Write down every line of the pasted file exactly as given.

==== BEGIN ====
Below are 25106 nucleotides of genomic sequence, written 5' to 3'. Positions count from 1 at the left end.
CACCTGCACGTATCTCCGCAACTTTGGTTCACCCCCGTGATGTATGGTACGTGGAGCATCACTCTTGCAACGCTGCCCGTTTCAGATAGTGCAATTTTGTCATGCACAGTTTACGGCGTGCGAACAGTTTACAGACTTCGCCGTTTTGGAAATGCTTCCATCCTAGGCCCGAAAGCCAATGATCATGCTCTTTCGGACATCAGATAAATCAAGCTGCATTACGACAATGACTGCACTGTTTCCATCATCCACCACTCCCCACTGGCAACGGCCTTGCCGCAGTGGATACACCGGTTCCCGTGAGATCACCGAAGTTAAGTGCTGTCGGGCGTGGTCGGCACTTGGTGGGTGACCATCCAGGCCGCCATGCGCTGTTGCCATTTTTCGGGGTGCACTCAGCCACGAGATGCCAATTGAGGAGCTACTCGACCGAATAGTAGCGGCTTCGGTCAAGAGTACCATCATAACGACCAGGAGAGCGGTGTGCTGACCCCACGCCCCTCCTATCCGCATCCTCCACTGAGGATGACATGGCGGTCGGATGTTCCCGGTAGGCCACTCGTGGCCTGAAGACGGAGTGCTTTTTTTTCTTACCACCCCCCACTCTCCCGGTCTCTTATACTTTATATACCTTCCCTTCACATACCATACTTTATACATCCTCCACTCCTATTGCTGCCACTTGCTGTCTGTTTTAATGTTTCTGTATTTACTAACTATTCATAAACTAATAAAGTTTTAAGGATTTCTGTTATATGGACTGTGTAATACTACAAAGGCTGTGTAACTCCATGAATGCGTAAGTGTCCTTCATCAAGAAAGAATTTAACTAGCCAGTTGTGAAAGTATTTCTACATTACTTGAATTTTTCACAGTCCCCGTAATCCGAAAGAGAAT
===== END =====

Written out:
Below are 25106 nucleotides of genomic sequence, written 5' to 3'. Positions count from 1 at the left end.
CACCTGCACGTATCTCCGCAACTTTGGTTCACCCCCGTGATGTATGGTACGTGGAGCATCACTCTTGCAACGCTGCCCGTTTCAGATAGTGCAATTTTGTCATGCACAGTTTACGGCGTGCGAACAGTTTACAGACTTCGCCGTTTTGGAAATGCTTCCATCCTAGGCCCGAAAGCCAATGATCATGCTCTTTCGGACATCAGATAAATCAAGCTGCATTACGACAATGACTGCACTGTTTCCATCATCCACCACTCCCCACTGGCAACGGCCTTGCCGCAGTGGATACACCGGTTCCCGTGAGATCACCGAAGTTAAGTGCTGTCGGGCGTGGTCGGCACTTGGTGGGTGACCATCCAGGCCGCCATGCGCTGTTGCCATTTTTCGGGGTGCACTCAGCCACGAGATGCCAATTGAGGAGCTACTCGACCGAATAGTAGCGGCTTCGGTCAAGAGTACCATCATAACGACCAGGAGAGCGGTGTGCTGACCCCACGCCCCTCCTATCCGCATCCTCCACTGAGGATGACATGGCGGTCGGATGTTCCCGGTAGGCCACTCGTGGCCTGAAGACGGAGTGCTTTTTTTTCTTACCACCCCCCACTCTCCCGGTCTCTTATACTTTATATACCTTCCCTTCACATACCATACTTTATACATCCTCCACTCCTATTGCTGCCACTTGCTGTCTGTTTTAATGTTTCTGTATTTACTAACTATTCATAAACTAATAAAGTTTTAAGGATTTCTGTTATATGGACTGTGTAATACTACAAAGGCTGTGTAACTCCATGAATGCGTAAGTGTCCTTCATCAAGAAAGAATTTAACTAGCCAGTTGTGAAAGTATTTCTACATTACTTGAATTTTTCACAGTCCCCGTAATCCGAAAGAGAAT